A central purpose of GCMs is to understand how the climate system responds to various greenhouse gas (GHG) emissions. Since future GHG emissions are inherently uncertain, a range of trajectories, known as shared socioeconomic pathways, are used to bound the uncertainty surrounding future societal development. This immense undertaking translates into a wealth of climate change information made freely available to the public for download and exploration. While excellent resources, the information provided is not necessarily useful for an end-user yet. At this stage, the data is at a scale far too coarse to adequately inform physical risk assessment for many high-impact phenomena like tropical cyclones. This is where climate risk modeling comes in.

How Are Climate Risk Models Developed?

Downscaling or refining the GCM data is the first step in making climate model projections suitable for quantifying risk. This is the process of taking the large-scale climate models and making them fit-for-purpose at a local level for analysis and planning.

This process typically falls into two broad categories: statistical and dynamical, each with their own tradeoffs:

  • Statistical downscaling builds relationships between historical observations at small scales and GCM output at coarse scales. It is computationally efficient but requires high quality observations and makes assumptions that may be unrealistic in the future.
  • Dynamical downscaling uses coarse GCM outputs to drive higher resolution regional climate models. It is physically more realistic but very expensive to implement, limiting its feasibility for widescale usage.

The next step is calculating relevant peril metrics from the downscaled climate model data. This can take many forms depending on the data provider or peril of interest, but generally includes some form of extreme value analysis to estimate the tail behavior of extreme weather phenomena under a changing climate.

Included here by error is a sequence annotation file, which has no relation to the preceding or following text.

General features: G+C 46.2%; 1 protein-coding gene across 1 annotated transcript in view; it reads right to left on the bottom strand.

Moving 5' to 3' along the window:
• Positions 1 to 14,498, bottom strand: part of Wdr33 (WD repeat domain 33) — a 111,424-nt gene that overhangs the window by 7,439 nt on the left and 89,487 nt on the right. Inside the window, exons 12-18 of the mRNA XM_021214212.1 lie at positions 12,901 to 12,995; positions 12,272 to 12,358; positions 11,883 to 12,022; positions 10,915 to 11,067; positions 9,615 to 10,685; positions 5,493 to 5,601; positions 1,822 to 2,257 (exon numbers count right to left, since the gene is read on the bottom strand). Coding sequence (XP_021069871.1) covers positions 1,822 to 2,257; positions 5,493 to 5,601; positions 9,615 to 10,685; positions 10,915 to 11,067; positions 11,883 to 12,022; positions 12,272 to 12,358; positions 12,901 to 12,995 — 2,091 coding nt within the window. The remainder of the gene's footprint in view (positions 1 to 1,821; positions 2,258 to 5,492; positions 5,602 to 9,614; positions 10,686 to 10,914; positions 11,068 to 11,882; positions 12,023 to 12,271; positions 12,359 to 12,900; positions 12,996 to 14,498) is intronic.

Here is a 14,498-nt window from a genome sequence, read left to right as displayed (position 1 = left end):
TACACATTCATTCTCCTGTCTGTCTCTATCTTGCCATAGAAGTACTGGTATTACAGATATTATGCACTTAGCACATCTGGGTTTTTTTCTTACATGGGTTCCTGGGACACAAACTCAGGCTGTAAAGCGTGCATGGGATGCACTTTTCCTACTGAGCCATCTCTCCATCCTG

Once relevant hazard metrics are calculated from downscaled climate models, the data can be fed into subsequent vulnerability models to explicitly quantify the financial impacts of climate change. In this way, climate risk models can sometimes blend aspects of catastrophe modeling with hazard information derived from GCMs.

Why Are Climate Risk Models So Important Today?

Risk managers need to move beyond a purely historical view of risk to adequately quantify the potential impacts of climate change. This is no small feat and requires bringing public sector climate modeling and private sector catastrophe modeling closer together.

Climate risk models offer significant potential but are not without their own shortcomings. Decision makers need to be cognizant of new sources of uncertainty endemic to this type of modeling. This includes uncertainty around which GCMs and scenarios to use, as well as limitations of the underlying downscaling method. Climate data providers, in turn, should be transparent in quantifying and conveying such information.

How to Approach Climate Modeling: 3 Ways to Start

Effectively leveraging climate risk modeling into an overall risk management framework is a journey. Start by truly understanding and outlining your organization’s climate risk program needs to:

  • Cultivate a holistic view of physical risk where climate modeling is one part of a broader toolkit.
  • Identify business use cases to determine the appropriate scope and depth of climate data needed.
  • Choose data partners with transparent and sound approaches, pairing the latest scientific research with customized business solutions.